To further explore the historical role of slavery at their institutions, Hollins welcomed representatives from colleges and universities around the country for the spring meeting of Universities Studying Slavery (USS), April 12 – 14.
Hollins, one of nearly 40 USS member schools, hosted the semi-annual meeting to discuss strategies, collaborate on research, and learn from one another.
“I think all of us involved in making this conference possible know it was the right decision for our campus to host this event as it has been our goal from the beginning to be at the forefront of the Universities Studying Slavery movement,” said Jon Bohland, associate professor of international studies and chair the Hollins Heritage Committee, which promotes campus-wide dialogue on issues of collective memory, diversity, and reconciliation. He paid tribute to the student activists who served as the catalyst for the committee’s creation and have subsequently undertaken a number of projects to further its mission. “It was students that demanded that our university openly acknowledge our past connections to enslavement and begin to find ways to reconcile that history. It is as a result of [their] direct action that hard questions are being asked, long-lost names are being found, classes are being taught, conferences are being held, and we can begin to honor these previously unacknowledged founders and supporters of the university.”
“Reckoning with these issues is no easy task,” Hollins President Pareena Lawrence added at the spring meeting’s opening event on Thursday, April 12. “But if we are to grow and evolve as institutions of higher learning, we cannot ignore or hide from our past. Indeed, at the very least we owe the enslaved who built and labored for our colleges and universities the fundamental decency of recognition and gratefulness. And in their memories, we must use that knowledge and understanding to promote diversity and inclusivity.
“We cannot even come close to repaying our debt or making amends,” she continued, “but through our discussions and research, we can take vital steps to ensure we undertake what social scientists call ‘historical justice.’ Current and future generations will closely examine how we respond to our responsibilities to bring historical justice to the enslaved and honor their unrecorded and unrecognized contributions to our colleges and universities.”
USS organizes multi-institutional cooperation as part of an effort to facilitate mutual support in the pursuit of common goals. It also allows participating institutions to work together as they address both historical and contemporary issues dealing with race and inequality in higher education and in campus communities as well as the complicated legacies of slavery in modern American society.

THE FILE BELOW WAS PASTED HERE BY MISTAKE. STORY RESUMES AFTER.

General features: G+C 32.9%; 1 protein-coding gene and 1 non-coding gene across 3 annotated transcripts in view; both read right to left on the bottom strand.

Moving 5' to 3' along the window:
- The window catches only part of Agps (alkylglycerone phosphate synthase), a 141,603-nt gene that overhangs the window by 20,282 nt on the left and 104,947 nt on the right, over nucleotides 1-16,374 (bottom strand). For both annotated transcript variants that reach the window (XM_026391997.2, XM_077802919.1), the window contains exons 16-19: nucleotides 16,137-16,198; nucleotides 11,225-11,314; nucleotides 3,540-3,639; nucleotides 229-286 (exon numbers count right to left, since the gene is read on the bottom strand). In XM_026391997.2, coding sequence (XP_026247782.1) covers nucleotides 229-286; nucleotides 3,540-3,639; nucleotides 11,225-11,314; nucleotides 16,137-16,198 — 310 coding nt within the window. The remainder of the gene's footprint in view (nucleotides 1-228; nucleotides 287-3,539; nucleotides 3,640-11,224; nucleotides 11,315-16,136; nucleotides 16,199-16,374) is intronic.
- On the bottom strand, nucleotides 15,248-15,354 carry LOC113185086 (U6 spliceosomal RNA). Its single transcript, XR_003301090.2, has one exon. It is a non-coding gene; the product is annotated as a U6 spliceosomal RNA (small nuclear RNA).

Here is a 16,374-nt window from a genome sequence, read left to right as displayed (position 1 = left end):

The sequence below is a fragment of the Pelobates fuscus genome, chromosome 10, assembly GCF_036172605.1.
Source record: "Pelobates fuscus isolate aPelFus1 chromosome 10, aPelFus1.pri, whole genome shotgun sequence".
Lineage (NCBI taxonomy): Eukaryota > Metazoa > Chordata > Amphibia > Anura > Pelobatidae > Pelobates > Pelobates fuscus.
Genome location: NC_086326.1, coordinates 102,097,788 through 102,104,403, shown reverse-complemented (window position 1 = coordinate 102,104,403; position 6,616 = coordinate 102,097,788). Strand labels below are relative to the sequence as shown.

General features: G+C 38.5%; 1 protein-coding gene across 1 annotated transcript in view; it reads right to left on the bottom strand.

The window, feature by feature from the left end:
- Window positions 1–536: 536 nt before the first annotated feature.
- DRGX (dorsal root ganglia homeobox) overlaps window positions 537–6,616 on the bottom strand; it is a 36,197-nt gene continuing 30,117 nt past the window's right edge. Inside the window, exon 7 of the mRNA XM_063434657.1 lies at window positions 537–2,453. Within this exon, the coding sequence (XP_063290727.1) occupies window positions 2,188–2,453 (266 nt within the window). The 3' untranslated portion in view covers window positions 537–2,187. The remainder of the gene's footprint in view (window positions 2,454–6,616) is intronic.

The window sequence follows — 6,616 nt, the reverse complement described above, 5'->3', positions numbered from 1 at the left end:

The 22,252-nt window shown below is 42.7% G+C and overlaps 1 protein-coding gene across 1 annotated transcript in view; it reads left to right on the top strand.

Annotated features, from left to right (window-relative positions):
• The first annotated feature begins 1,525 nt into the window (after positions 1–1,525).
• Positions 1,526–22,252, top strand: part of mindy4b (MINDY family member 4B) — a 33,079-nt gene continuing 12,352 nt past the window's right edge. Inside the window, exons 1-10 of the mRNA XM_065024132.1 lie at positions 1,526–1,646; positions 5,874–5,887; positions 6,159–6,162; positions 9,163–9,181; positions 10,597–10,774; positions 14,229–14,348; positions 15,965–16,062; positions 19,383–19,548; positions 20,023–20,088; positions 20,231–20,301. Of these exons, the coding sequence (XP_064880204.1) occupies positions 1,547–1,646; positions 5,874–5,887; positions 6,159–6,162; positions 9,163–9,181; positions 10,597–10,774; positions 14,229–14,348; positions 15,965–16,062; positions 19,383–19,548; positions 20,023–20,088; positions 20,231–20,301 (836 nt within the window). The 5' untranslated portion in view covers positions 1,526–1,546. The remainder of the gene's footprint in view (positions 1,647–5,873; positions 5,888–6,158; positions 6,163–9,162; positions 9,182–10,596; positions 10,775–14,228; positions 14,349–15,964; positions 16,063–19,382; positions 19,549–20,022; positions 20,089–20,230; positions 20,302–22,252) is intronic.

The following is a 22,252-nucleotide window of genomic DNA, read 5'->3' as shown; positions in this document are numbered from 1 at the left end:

“While it is impossible to completely repair the damage and impact of enslavement, we have a responsibility in society, especially in higher education, to fully examine our history and put energies toward addressing the impact of the ‘peculiar institution’ of slavery,” Idella Glenn, Hollins’ special advisor on inclusivity and diversity, told the opening session audience. “What does this mean to our universities? How does this remembering and repair manifest?”
Glenn said that Hollins had “literally and figuratively dug into our past…to uncover the untold history of Hollins University. Indeed, some of the things dug up are not easy to look at, and may even cause pain and discomfort, but we must deal with the pain and discomfort if we are to heal and move forward. I especially applaud the courage of our students, faculty, and staff who have earnestly taken on this difficult work.”
Glenn noted that the investigations and conversations at Hollins are helping to inform the breadth and scope of memorialization, which includes but is not limited to interactive education on campus (information kiosks, walking tours guided by downloadable apps, and student creation of a mass mural) and community outreach in the Roanoke Valley (lecture series, scholarships, and grant-funded programs that impact the lives of young people).
“I have come to the knowledge that this work of digging into our past and reconciling our history is foundational to authentic diversity, equity, and inclusion work,” Glenn said.
Among the highlights of the USS spring meeting at Hollins were sessions devoted to strengthening historically black colleges and universities; collective wisdom workshops for small colleges and liberal arts universities as well as research universities; and discussions among traditionally Baptist colleges and universities focused on developing common research agendas and collaborative practices.